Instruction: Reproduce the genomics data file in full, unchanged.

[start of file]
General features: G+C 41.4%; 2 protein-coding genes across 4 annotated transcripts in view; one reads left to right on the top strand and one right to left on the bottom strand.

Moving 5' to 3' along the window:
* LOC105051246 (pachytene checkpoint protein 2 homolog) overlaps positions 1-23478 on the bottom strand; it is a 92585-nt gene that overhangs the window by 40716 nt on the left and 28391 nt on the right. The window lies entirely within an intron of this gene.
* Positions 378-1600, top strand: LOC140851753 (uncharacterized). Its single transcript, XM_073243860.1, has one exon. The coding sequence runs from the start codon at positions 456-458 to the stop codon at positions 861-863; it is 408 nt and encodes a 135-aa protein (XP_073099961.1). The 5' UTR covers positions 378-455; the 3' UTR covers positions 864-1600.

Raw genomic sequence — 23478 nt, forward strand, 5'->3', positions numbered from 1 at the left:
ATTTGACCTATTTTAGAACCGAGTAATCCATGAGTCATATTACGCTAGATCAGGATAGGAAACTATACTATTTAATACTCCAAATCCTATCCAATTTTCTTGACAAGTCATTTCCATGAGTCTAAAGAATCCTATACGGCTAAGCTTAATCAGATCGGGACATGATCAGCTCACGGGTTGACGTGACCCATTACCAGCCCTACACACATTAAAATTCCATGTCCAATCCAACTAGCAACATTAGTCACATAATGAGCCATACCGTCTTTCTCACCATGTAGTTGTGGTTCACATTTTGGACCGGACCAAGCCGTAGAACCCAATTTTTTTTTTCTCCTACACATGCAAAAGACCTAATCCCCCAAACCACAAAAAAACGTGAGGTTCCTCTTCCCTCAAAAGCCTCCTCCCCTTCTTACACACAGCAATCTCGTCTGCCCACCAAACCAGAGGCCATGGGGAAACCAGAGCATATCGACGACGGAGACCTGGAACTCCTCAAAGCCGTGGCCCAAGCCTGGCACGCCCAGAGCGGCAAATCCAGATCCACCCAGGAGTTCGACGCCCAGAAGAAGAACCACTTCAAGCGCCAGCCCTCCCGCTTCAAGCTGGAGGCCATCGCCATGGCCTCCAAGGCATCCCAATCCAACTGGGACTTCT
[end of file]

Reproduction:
General features: G+C 41.4%; 2 protein-coding genes across 4 annotated transcripts in view; one reads left to right on the top strand and one right to left on the bottom strand.

Moving 5' to 3' along the window:
* LOC105051246 (pachytene checkpoint protein 2 homolog) overlaps positions 1-23478 on the bottom strand; it is a 92585-nt gene that overhangs the window by 40716 nt on the left and 28391 nt on the right. The window lies entirely within an intron of this gene.
* Positions 378-1600, top strand: LOC140851753 (uncharacterized). Its single transcript, XM_073243860.1, has one exon. The coding sequence runs from the start codon at positions 456-458 to the stop codon at positions 861-863; it is 408 nt and encodes a 135-aa protein (XP_073099961.1). The 5' UTR covers positions 378-455; the 3' UTR covers positions 864-1600.

Raw genomic sequence — 23478 nt, forward strand, 5'->3', positions numbered from 1 at the left:
ATTTGACCTATTTTAGAACCGAGTAATCCATGAGTCATATTACGCTAGATCAGGATAGGAAACTATACTATTTAATACTCCAAATCCTATCCAATTTTCTTGACAAGTCATTTCCATGAGTCTAAAGAATCCTATACGGCTAAGCTTAATCAGATCGGGACATGATCAGCTCACGGGTTGACGTGACCCATTACCAGCCCTACACACATTAAAATTCCATGTCCAATCCAACTAGCAACATTAGTCACATAATGAGCCATACCGTCTTTCTCACCATGTAGTTGTGGTTCACATTTTGGACCGGACCAAGCCGTAGAACCCAATTTTTTTTTTCTCCTACACATGCAAAAGACCTAATCCCCCAAACCACAAAAAAACGTGAGGTTCCTCTTCCCTCAAAAGCCTCCTCCCCTTCTTACACACAGCAATCTCGTCTGCCCACCAAACCAGAGGCCATGGGGAAACCAGAGCATATCGACGACGGAGACCTGGAACTCCTCAAAGCCGTGGCCCAAGCCTGGCACGCCCAGAGCGGCAAATCCAGATCCACCCAGGAGTTCGACGCCCAGAAGAAGAACCACTTCAAGCGCCAGCCCTCCCGCTTCAAGCTGGAGGCCATCGCCATGGCCTCCAAGGCATCCCAATCCAACTGGGACTTCT